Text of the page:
We are now living with the Electorate’s choice: a hung parliament. This could well be the most accurate expression of the level of enthusiasm most people have had towards the main political parties in recent weeks. Rock. Hard place. To my jaded Generation X senses, both Labour and the Conservatives seemed obsessed with ‘fixing’ the economy, blissfully oblivious of the root causes of the recession. Even the Liberal Democrats adhered stubbornly to the idea that we can resolve all our woes by championing greater economic growth. Meanwhile, genuinely life-changing concerns such as social exclusion, the colossal gulf between rich and poor and the parlous state of the natural world have barely got a look-in.
In a political climate where our leaders are so hopelessly out of touch, what hope is there for genuine democracy? I’m lucky. I’m one of the minute proportion of people in the country who tipped up at the polling booth on 6 May feeling that I could vote with my heart and simultaneously have a real chance of making a difference. I live in Brighton, where Caroline Lucas, the leader of the Green Party, has become the country’s first Green MP. In many constituencies, the result was a foregone conclusion. Even in the marginals, the choice for many was hardly an inspiring one.
For many of us, the real action is happening elsewhere. The movements that are beginning to stir real engagement ask more of us than simply to make a cross in a box. They ask that we add our voices to those of many thousands of others who are disillusioned with the state of politics in this country – and on the planet! – and start making those voices heard. Some of the best-known include Avaaz (avaaz.org), 38 Degrees (38degrees.org.uk) and Compass (compassonline.org.uk). These groups campaign on issues as varied as stopping the rape trade, preventing the spread of GM crops and protecting the BBC. Importantly, what they’re doing is beginning to shape a political conscience that has been dormant ever since Margaret Thatcher declared that ‘there is no alternative’. They’re bringing together people who stubbornly refuse to believe that a fundamentalist market approach will ever deliver the values they believe in, and presenting the evidence of that intransigence to those who are responsible for making policy.
In essence, these movements are about rediscovering our sense of citizenship. We realise now that greed isn’t good, that pursuing our selfish interests at the expense of others will not bring us the peace and security we need in order to live happily. Avaaz, 38 Degrees et al give us a chance to say as much, in numbers that may be large enough to influence significantly the course we take as a society. This is more than hype. In the run-up to the election, 38 Degrees secured an interview with the manifesto-writers of Labour, the Conservatives and the Liberal Democrats, in which members of the public were given an opportunity to put forward their questions. Avaaz has worked with Al Gore and presented at least one petition directly to UN Secretary-General Ban Ki-Moon. If the petition against GM crops receives a million signatures, it can be tabled as an official request to the EU. Compass has organised a conference which will feature luminaries such as Polly Toynbee and Baroness Helena Kennedy, QC. They say: ’It’s not Star Wars or even a class war we need, but a purposeful struggle for a world in which freedom comes from greater democracy, equality and sustainability, and from new ways of living and working.’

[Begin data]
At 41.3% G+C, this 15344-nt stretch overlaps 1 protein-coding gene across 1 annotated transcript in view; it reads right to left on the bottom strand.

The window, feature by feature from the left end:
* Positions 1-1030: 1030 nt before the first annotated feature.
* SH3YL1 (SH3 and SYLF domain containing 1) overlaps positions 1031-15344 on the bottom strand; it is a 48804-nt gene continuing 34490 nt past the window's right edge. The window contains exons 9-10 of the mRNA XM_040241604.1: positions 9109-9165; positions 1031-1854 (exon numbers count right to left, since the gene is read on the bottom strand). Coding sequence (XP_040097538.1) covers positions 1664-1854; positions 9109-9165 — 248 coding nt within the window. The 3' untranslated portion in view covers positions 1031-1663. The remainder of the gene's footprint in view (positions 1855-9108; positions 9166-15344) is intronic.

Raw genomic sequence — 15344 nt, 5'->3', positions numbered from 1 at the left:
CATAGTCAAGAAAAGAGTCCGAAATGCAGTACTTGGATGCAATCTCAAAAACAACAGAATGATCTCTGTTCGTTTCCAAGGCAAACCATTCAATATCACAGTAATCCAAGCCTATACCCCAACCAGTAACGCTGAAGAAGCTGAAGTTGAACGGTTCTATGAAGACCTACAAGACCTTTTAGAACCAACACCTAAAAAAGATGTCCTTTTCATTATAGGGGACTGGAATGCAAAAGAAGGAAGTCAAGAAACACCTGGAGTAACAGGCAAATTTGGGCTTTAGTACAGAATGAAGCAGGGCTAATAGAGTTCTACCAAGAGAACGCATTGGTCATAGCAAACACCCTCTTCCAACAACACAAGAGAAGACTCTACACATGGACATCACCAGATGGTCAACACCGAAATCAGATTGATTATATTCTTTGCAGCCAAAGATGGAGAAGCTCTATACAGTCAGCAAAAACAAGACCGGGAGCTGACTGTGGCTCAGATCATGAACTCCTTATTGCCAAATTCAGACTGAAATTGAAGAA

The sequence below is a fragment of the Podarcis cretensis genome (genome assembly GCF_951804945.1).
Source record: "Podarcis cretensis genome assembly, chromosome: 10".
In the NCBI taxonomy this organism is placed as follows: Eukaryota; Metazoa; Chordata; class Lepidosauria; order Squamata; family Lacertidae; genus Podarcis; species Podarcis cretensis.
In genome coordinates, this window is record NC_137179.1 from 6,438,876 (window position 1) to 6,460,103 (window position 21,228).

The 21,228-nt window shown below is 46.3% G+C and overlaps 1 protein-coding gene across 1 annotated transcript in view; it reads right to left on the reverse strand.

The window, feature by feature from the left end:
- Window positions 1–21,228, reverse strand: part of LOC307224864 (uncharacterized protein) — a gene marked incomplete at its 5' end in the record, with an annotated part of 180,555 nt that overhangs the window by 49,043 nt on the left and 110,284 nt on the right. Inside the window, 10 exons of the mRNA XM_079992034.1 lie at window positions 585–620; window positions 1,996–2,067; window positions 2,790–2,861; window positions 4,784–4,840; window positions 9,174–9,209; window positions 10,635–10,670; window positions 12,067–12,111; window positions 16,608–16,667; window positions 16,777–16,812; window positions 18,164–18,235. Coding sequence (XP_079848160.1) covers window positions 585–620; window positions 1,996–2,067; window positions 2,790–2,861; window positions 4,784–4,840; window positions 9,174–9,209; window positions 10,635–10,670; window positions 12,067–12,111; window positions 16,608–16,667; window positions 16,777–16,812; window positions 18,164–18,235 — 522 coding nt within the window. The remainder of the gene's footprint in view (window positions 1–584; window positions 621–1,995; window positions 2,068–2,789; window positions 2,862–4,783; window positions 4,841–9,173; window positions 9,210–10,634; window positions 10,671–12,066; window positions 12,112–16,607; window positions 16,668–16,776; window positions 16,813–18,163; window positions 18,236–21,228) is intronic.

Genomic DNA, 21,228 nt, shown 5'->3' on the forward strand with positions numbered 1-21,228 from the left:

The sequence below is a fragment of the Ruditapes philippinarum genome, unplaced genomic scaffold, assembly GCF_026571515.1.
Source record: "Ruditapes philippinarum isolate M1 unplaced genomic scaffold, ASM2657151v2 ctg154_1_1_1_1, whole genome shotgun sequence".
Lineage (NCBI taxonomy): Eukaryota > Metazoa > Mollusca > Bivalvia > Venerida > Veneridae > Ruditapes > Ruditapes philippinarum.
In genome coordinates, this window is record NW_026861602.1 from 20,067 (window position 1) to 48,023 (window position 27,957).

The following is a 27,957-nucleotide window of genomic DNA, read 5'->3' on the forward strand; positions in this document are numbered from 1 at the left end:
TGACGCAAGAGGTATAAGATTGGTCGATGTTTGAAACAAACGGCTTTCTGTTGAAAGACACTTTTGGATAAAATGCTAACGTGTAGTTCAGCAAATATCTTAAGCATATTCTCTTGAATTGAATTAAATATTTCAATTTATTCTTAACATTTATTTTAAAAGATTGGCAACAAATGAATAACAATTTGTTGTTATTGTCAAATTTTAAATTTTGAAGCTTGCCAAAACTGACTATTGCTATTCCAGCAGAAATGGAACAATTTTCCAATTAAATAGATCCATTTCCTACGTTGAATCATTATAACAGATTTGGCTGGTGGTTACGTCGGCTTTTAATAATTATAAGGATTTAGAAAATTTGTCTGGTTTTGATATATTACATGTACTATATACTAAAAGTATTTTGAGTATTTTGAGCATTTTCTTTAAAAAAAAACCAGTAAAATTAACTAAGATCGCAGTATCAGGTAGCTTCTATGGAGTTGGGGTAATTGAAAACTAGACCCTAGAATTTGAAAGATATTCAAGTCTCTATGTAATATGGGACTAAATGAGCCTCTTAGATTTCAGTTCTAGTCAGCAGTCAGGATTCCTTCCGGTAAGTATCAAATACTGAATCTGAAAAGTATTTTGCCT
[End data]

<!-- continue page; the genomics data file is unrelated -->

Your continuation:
Citizen movements have gone beyond being a sideshow and become a serious consideration. At COP15 in December, activists from the 350 movement (350.org) played a major part in demonstrating a desire for a climate treaty that was fair, ambitious and binding. Admittedly, the talks ultimately resulted in a lame ‘accord’. This failure, however, can hardly be laid at the feet of the thousands of people who made it clear that they want and expect much more.
Excitingly, movements like the ones described above have the potential to go beyond traditional divisions. By uniting us through what we share, rather than through opposition to something ‘other’, they can place people shoulder to shoulder who might superficially appear divided. This in itself is a positive step. Rooted as it is in a universal need for safe, healthy food and water, equitable society and meaningful work, this unifying influence may yet prove to be a catalyst for personal transformation. If that’s to be the case, it remains only for me to echo the call made by others in the pages of this very magazine and encourage you to start participating. Find a cause you feel strongly about, and join in. We’ll all feel better for it.
Simon Brett is a freelance writer based in Brighton.